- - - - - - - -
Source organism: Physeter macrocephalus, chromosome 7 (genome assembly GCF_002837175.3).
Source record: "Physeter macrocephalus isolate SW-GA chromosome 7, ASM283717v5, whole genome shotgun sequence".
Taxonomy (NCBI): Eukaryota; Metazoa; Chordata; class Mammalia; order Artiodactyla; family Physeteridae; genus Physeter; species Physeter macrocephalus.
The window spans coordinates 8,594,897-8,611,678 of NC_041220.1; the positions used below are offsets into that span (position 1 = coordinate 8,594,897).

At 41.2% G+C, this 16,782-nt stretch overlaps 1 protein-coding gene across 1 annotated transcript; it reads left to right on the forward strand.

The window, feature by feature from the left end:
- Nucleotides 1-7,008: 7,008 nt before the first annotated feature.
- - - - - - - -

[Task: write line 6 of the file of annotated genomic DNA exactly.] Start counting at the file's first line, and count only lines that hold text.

The window, feature by feature from the left end: